Pretty much all fishers are remunerated with a share of the catch. Sharing in this manner means that crew members lose some protection from labour laws, but on the flip side they gain in the rewards associated with a big catch. There has always been debate on how the share of the rewards is divided.

Many self-employed fishers have decided to incorporate for a variety of reasons. The most common concerns are the limited liability protections and tax considerations. Limited liability protections limit the owner’s financial responsibility. This is great, in theory, but in the real world I have yet to come across a bank that did not ask for a personal guarantee. That brings us to the tax considerations and the crux of this blog. 

The federal government wants to make changes to the tax code in order to “close loopholes”. They expect Canadian small business corporation owners to pay their “fair share of tax” without affecting the “middle class”. In closing loopholes the finance minister means to tackle three concerns; income sprinkling, passive investment income, and the conversion of dividends into capital gains. By “fair share” the Minister is speaking to the principle of tax integration: the premise that every dollar earned that flows back to the owner should be taxed the same over time. It appears that small business owners are being excluded from their concept of “middle class” as they are the direct target of these changes and will be affected, plain and simple.

What are these three concerns?  First off, income sprinkling is the process of paying either your spouse and/or your grown children either in salary or dividend. Under the proposed changes, this still can be done but it must be done with CRA oversight. The government contends that this is unfair as it can reduce a family’s overall tax burden as compared to that of an employee with a similar income. 

Growing up in the midst of a small business fishing operation, and now a small business owner myself, it is obvious to me that small business fishing operations are virtually always a family affair. Each family member carries the burden of knowing when there is a good season things are good, and when there is a poor fishing season, extra help is needed from all. How they are compensated is now going to somehow be dictated by the government. This could greatly impact fishers and family fishing operations.

Passive investments are basically the retained earnings, i.e. money not paid out in dividends and which are not re-invested into the core business. This could be cash, securities or any investment not related to the core business. The government contends that, even though tax integration exists, when a company pays out its dividends, the small business has an advantage in that it can defer paying those taxes and invest passively (i.e. not core to the business). The government wants to further tax those retained earnings if they are not invested into the core business. How it plans to do this is still unclear. They may decide to flat tax retained earnings at 50% as compared to 15%, and if later transferred to a core investment a 35% tax rebate be issued. Another plan is to over-tax the proceeds of any passive investment thus resulting in a 73% tax when it makes its way back to the business owner. For intergenerational transfers this can increase to a 93% tax on said proceeds!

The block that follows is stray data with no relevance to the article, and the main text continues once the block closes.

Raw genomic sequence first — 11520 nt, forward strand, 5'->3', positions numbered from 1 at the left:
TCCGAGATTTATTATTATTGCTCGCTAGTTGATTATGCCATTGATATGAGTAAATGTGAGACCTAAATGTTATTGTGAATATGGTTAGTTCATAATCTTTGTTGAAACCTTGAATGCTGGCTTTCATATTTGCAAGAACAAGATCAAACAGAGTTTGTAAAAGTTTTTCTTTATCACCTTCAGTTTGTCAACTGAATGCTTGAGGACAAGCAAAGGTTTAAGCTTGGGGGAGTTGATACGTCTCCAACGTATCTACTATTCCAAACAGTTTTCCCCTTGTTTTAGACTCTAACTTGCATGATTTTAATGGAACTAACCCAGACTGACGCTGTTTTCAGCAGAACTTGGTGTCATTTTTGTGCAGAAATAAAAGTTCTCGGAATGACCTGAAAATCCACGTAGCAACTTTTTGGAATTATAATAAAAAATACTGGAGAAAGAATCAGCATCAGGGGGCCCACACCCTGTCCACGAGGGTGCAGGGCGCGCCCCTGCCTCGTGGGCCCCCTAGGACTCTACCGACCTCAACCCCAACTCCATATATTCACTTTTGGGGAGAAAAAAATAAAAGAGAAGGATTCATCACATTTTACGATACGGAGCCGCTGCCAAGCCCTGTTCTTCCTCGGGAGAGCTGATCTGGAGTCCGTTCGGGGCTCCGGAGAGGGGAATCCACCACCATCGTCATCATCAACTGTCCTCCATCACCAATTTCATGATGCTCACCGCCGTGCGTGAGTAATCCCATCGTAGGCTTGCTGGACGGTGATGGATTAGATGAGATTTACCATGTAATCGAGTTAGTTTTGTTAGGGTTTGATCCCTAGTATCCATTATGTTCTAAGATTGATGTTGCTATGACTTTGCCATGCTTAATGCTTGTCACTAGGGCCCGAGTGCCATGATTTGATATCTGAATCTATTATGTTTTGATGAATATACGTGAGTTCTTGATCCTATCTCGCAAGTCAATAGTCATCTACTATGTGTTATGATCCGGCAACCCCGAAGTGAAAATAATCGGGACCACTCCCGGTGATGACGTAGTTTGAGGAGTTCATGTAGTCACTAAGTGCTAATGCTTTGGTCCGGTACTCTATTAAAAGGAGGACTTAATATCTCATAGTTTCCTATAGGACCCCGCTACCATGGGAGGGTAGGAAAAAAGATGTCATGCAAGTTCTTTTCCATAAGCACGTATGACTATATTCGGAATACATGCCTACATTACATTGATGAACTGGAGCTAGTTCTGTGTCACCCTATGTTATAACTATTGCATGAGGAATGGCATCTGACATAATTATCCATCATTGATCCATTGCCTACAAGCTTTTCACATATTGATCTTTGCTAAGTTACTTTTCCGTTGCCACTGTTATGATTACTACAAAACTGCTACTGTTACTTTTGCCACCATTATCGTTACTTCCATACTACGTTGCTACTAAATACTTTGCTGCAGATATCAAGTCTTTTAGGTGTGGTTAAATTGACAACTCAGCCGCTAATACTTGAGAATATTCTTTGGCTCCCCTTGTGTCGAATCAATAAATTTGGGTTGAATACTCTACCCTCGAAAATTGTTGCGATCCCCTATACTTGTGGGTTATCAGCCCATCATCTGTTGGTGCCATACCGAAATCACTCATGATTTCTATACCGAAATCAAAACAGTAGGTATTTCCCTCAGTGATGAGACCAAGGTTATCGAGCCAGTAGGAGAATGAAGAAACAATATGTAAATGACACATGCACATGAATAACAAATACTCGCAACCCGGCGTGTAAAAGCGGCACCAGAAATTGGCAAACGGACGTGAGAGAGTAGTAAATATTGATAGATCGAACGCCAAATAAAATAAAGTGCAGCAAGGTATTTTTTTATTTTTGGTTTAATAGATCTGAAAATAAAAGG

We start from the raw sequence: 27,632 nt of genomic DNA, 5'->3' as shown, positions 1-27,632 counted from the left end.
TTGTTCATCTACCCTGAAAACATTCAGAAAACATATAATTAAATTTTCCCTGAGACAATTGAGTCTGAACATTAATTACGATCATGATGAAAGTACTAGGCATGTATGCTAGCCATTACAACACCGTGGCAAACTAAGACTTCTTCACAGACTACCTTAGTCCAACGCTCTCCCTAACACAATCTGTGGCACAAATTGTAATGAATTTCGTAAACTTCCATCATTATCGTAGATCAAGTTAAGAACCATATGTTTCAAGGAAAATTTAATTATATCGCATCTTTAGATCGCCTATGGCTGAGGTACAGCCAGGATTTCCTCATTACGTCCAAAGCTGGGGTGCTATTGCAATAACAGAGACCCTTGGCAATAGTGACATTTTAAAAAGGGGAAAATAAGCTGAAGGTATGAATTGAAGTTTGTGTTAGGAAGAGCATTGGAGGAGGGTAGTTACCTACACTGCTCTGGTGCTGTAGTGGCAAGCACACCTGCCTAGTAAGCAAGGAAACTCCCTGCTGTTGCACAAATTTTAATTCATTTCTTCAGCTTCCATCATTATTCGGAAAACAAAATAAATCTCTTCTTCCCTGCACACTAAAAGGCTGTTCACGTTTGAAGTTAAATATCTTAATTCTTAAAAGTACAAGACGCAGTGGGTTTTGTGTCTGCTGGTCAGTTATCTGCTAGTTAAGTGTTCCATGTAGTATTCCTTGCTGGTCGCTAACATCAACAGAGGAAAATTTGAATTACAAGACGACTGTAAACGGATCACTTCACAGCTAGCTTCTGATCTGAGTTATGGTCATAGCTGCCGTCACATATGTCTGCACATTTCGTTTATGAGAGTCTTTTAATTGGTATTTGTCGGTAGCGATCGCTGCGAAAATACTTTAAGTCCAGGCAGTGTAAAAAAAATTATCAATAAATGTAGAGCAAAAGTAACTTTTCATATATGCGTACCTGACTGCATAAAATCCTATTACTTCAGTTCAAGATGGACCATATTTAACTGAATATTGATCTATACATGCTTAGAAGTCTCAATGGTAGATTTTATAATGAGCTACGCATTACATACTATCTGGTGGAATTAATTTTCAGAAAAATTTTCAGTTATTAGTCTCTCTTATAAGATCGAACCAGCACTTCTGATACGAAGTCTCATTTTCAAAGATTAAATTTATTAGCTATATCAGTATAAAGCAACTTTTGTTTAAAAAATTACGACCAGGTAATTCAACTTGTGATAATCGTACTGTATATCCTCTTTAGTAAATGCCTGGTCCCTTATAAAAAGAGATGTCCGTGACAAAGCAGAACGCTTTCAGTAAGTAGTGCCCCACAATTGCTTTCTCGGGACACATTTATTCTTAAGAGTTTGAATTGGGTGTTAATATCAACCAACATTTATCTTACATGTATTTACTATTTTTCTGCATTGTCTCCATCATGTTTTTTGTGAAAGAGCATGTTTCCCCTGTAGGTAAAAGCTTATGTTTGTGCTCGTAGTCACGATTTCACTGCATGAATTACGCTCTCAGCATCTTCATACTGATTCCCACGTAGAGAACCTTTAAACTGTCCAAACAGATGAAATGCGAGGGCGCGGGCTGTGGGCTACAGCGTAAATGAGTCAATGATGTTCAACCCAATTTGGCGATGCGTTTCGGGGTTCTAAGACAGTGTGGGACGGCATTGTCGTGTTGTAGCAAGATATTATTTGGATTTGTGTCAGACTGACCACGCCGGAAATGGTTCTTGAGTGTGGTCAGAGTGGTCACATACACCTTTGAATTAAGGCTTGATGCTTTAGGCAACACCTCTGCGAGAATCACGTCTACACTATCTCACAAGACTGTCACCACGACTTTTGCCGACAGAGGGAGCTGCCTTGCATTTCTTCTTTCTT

The consequences of tax policy changes of this magnitude are mind-boggling.

For starters, it drastically reduces the business’ ability to save over time for growth. It also takes the cushion away for those years when catches or prices or both are down. Having retained earnings allows family fishing operations to stabilize income, season over season. All too often retained earnings are what help families through tough years. Without them, the likelihood of business failures would increase.

The other tax loophole the government plans to tackle is capital gains. Apparently some small businesses have been able to convert dividends into capital gains by running them through myriad other businesses. I have yet to find how big this issue is in any government literature. The concern for small family fishing operations is that, within the proposed fix for this issue, another issue is created. If a parent wants to sell the family fishing operation to a daughter or son they cannot claim the long term capital gains exemption. Currently for fishing operations that exemption is $1,000,000. This means that anyone else outside of the family can buy the family fishing operation and the parent will receive the capital gains exemption. On $1,000,000 that equates to $250,000 in tax saving! 

The incentive now will be to sell outside the family, likely to bigger corporations. Considering that many fishing operations are family run and all family members have invested countless hours and energy into the business, this does not seem fair. The government recognizes that the proposed tax changes create this issue. They have stated that their goal is to solve it within an allotted 75 days of public consultation. How bizarre is that?! The consultation period is far too short for such dramatic changes, especially for fishers who are extremely busy fishing over the summer months.

I will go even further to say that these were never “tax loopholes”, that they were longstanding tax policy choices that existed for 45 years to support small business in Canada by recognizing the challenges of owning, operating, and growing a small business.

This is not simply changing tax policy but it is, in fact, tax reform. This reform will fundamentally change the way small businesses and, more specifically, family fishing operations are run.

I see the proposals as a nail in the coffin of many family fishing operations on the coast of BC.